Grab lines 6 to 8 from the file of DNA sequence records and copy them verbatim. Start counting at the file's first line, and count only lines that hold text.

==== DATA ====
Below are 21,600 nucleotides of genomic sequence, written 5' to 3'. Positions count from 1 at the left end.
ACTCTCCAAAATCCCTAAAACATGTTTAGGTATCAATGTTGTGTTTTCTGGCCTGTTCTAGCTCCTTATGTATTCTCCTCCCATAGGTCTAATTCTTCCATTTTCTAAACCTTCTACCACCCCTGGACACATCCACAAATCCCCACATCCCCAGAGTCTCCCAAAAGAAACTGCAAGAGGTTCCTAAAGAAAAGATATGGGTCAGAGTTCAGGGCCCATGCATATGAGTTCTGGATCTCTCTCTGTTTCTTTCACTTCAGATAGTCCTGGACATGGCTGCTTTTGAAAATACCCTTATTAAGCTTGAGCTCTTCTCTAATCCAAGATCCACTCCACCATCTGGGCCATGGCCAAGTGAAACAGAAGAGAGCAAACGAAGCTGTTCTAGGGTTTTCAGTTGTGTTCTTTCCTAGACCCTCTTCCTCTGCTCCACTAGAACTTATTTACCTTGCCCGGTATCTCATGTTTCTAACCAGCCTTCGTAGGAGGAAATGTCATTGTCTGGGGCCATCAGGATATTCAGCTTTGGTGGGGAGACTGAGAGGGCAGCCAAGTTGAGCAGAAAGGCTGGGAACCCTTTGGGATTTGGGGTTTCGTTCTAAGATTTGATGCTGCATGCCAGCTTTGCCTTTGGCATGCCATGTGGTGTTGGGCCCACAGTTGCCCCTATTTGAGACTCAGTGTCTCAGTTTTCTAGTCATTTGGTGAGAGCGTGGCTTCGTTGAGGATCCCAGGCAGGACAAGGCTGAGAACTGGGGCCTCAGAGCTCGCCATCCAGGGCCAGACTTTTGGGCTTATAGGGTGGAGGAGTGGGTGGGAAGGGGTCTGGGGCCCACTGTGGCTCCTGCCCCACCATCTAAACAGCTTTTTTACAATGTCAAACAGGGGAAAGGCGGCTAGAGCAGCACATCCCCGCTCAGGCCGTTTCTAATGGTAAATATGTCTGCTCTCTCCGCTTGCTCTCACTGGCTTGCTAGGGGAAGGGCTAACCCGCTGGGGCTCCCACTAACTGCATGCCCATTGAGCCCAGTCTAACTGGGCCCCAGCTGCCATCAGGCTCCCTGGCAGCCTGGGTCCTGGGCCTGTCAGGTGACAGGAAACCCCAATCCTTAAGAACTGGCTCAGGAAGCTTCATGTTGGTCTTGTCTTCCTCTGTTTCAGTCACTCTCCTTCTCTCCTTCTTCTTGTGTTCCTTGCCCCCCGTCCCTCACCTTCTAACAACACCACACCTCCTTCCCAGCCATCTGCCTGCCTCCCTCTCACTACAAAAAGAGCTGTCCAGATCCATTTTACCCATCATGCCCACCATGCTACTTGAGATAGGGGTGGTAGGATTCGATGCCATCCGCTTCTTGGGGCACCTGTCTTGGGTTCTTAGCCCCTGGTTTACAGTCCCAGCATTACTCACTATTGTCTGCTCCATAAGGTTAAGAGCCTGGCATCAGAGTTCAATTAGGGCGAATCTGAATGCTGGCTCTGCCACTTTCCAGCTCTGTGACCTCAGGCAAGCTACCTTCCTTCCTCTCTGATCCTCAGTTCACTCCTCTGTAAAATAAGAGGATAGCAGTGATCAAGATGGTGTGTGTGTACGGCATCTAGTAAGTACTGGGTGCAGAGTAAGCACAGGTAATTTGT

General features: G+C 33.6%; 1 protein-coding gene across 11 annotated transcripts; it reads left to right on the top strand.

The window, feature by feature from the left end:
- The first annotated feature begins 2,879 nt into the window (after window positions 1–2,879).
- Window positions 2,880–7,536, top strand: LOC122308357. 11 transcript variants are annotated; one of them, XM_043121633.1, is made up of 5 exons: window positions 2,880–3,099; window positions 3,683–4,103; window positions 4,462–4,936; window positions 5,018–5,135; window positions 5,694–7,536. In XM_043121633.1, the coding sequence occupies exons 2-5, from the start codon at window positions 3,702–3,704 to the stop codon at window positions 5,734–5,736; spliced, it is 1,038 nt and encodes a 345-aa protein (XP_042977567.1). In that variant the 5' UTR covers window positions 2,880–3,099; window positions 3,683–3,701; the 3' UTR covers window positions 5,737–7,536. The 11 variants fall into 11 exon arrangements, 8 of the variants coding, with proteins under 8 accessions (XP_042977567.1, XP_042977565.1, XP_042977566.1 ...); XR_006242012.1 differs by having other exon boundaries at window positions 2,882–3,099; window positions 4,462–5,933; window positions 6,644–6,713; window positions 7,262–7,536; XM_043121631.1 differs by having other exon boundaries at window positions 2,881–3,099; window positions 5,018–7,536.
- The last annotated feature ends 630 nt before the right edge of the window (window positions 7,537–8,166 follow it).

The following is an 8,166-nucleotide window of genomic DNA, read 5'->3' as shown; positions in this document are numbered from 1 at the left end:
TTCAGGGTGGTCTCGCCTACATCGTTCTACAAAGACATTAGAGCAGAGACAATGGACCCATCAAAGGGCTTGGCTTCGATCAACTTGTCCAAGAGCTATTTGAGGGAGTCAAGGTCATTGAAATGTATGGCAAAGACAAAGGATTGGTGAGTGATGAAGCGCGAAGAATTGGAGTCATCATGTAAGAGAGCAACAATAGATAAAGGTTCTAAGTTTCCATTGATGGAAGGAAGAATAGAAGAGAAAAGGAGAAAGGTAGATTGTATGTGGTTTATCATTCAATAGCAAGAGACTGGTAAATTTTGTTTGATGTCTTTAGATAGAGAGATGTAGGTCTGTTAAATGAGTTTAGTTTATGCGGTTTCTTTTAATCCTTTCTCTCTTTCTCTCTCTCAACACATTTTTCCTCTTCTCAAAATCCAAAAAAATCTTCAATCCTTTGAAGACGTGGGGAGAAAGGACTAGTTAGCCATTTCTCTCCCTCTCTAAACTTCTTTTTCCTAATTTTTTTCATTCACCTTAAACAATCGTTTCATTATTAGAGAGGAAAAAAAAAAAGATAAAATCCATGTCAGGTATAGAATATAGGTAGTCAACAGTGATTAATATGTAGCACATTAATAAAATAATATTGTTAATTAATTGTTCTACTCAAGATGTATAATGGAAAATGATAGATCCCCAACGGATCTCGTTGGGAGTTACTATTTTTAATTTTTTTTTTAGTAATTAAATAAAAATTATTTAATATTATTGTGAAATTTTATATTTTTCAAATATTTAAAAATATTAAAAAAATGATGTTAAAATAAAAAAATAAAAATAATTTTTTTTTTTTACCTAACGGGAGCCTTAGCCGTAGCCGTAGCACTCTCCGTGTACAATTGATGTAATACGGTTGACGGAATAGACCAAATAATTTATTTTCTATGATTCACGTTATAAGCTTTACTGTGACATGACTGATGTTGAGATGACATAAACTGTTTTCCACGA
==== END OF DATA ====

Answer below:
- Window positions 2,880–7,536, top strand: LOC122308357. 11 transcript variants are annotated; one of them, XM_043121633.1, is made up of 5 exons: window positions 2,880–3,099; window positions 3,683–4,103; window positions 4,462–4,936; window positions 5,018–5,135; window positions 5,694–7,536. In XM_043121633.1, the coding sequence occupies exons 2-5, from the start codon at window positions 3,702–3,704 to the stop codon at window positions 5,734–5,736; spliced, it is 1,038 nt and encodes a 345-aa protein (XP_042977567.1). In that variant the 5' UTR covers window positions 2,880–3,099; window positions 3,683–3,701; the 3' UTR covers window positions 5,737–7,536. The 11 variants fall into 11 exon arrangements, 8 of the variants coding, with proteins under 8 accessions (XP_042977567.1, XP_042977565.1, XP_042977566.1 ...); XR_006242012.1 differs by having other exon boundaries at window positions 2,882–3,099; window positions 4,462–5,933; window positions 6,644–6,713; window positions 7,262–7,536; XM_043121631.1 differs by having other exon boundaries at window positions 2,881–3,099; window positions 5,018–7,536.
- The last annotated feature ends 630 nt before the right edge of the window (window positions 7,537–8,166 follow it).

The following is an 8,166-nucleotide window of genomic DNA, read 5'->3' as shown; positions in this document are numbered from 1 at the left end: